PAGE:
Gators Going Greater

From the Galapagos to Gainesville

Photo: Hannah Vander Zanden

Karen Bjorndal and her husband, fellow UF biologist Alan Bolten, are two of the world’s leading sea turtle experts. Among their biggest finds was helping to discover the mystery of where “lost” loggerheads go during the first year of their lives.

Karen Bjorndal found her calling on a famed island in the Pacific. But it was her legendary mentor at the University of Florida who shaped her – and helped her solve one of the great mysteries of the deep blue sea.

Iguanas. That’s how it started. The chance to observe their social behaviors in the Galapagos Islands was too enticing for Karen Bjorndal to pass up. She was an undergraduate then at Occidental College in Los Angeles. While classmates headed to Paris and Rome for the music and art, she chose to study abroad in the company of giant tortoises, penguins, blue-footed boobies and sea lions. For six months Bjorndal lived in Charles Darwin’s eastern Pacific playground, three of them alone, watching the thick, spiky land iguanas do what iguanas do.

Which, it turned out, isn’t much.

“Land iguanas don’t do a whole lot, behaviorally, so I had a fair amount of spare time,” she jokes. “I used to go down to the coast and stare out over the ocean. Sea turtles would come out of the water and blow. It intrigued me that this organism — both marine and required to breath air — is really a creature of two worlds. That’s when I decided I really wanted to study sea turtles.”

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I feel a tremendous loyalty to the University of Florida. It provided me with a wonderful life from the time I came here as a beginning graduate student. The support and opportunities, both educationally and for personal growth, have been phenomenal.

— Karen Bjorndal —

Not that she hadn’t considered it before. As a young girl in San Francisco, Bjorndal was enchanted by them — their grace and peaceful nature. Wildlife, she knew even then, would be her calling. Whether it was working with turtles or another animal made little difference.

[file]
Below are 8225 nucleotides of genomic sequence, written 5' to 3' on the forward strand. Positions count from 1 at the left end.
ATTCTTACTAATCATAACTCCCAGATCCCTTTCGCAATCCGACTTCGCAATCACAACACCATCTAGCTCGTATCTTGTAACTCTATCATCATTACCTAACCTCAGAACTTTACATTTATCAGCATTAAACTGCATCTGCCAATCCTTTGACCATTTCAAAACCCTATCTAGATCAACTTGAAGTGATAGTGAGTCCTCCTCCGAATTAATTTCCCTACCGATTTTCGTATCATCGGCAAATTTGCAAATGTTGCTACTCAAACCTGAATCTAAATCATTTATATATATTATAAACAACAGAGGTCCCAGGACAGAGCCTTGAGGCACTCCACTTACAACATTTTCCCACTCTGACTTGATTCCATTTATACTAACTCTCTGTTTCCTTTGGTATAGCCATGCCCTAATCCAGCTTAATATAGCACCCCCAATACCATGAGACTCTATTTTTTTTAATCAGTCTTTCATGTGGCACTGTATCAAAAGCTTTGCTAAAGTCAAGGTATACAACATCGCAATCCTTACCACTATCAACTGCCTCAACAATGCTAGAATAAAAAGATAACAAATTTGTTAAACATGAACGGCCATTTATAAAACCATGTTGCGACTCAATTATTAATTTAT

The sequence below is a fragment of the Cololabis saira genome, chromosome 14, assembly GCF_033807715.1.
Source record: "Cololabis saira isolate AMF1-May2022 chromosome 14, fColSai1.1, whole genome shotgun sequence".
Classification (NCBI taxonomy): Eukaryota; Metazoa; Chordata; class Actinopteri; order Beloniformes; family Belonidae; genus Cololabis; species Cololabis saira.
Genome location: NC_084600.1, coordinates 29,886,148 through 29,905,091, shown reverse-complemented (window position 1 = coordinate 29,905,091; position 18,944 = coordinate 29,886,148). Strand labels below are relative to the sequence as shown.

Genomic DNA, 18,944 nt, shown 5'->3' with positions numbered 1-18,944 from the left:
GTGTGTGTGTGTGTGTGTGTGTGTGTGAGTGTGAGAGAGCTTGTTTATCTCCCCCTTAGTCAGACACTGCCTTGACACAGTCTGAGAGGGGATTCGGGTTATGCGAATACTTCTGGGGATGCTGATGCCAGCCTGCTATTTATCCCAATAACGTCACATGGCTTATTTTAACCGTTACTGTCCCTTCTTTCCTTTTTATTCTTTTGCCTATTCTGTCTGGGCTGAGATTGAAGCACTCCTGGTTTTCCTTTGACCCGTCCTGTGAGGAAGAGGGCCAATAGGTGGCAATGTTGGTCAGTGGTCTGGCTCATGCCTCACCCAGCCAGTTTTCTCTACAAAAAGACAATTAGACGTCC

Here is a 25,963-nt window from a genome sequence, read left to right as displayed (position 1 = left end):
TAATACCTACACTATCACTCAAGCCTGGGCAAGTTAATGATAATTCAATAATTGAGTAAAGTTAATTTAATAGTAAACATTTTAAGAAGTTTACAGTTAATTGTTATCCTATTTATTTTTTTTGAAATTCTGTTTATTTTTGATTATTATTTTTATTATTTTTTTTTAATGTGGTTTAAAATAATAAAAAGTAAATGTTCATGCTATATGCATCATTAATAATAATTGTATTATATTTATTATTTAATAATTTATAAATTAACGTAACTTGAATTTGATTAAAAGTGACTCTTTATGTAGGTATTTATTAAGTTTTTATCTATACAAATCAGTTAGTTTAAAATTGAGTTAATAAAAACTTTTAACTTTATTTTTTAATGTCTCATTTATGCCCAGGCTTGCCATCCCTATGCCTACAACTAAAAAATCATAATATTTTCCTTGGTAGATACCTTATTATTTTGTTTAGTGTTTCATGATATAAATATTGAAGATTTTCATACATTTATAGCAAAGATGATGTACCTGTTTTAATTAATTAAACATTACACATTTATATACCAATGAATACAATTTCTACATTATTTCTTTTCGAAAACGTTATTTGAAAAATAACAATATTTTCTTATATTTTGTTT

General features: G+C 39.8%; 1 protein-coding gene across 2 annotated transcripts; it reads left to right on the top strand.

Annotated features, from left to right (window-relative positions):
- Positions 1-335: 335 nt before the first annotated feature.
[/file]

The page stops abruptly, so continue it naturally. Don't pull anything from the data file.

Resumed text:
Her decision made during those months in the Galapagos Islands, she returned to L.A. just long enough to graduate, then traveled 2,400 miles east to learn from the world’s foremost sea turtle expert: UF conservationist Archie Carr.

“Archie was the person to work with to study sea turtles,” Bjorndal (Ph.D. ’79) says. “I’m blessed that I had him as my mentor. He was fantastic as a person, and as a scientist you couldn’t do better.”

All these years later, Bjorndal runs the university’s Archie Carr Center for Sea Turtle Research, named in her former professor’s honor. However, she became its director far too soon, she insists. It was Carr (BA’ 32, MS ’34, Ph.D. ’37) — the one-time high school science teacher turned popular zoology professor and nature writer — who was supposed to guide the center, with Bjorndal at his side. That changed in May 1987 when Carr passed away.

“I still think of him almost daily and miss him very much,” Bjorndal says. “I’ve tried throughout my career to keep Archie’s memory alive and to build on his legacy.”

And she has.

Over and over again.

The Persistent Scholar

Carr didn’t want Bjorndal, or any other student, to do a graduate dissertation on sea turtles. Too mysterious and hard to study, he’d argue.

Bjorndal wouldn’t budge.

“I hung around for six months, go into his lab to chat, and finally one day he passed me in the hallway, stopped and said, ‘Karen, what do you think about mosquitos?’” she recalls. “It turned out he had a wonderful opportunity for me in The Bahamas on the island of Great Inagua. Which, even in The Bahamas, is well known for being terrible for mosquitos and sandflies.”

… But rich with green sea turtles.

Bjorndal spent 18 months there, and, despite the mosquitos, she’s gone back each of the last 40-some years to continue her work with the greens that swim in Great Inagua’s waters. Of the seven sea turtle species — loggerheads and leatherbacks, Kemp’s ridleys and olive ridleys, hawksbills and flatbacks are the other six — the greens, to her, are special.

“I’ve studied them the most because it’s the only herbivorous one,” she explains. “Sometimes I feel a little guilty because I should like them all the same. But, to me, greens are the most fascinating.”

That’s not to knock the others, Bjorndal quickly adds. All are “tremendous navigators” that crisscross ocean basins and somehow, after wandering for 40 years or more, find their way back to the beaches where they first crawled into the sea decades earlier to dig new nests of their own.

“It’s such a complex story for them,” she says of the turtles. “There are vast threats in all these different habitats, whether on their nesting beaches or in the open ocean.”

I’ve tried throughout my career to keep Archie’s memory alive and to build on his legacy.

— Karen Bjorndal on her mentor, Archie Carr —

Ever so slowly, Bjorndal, associate director Alan Bolten (Ph.D. ’86) and their colleagues at the Carr Center are discovering sea turtle secrets — like where hatchings go their first year. Their disappearance always baffled scientists.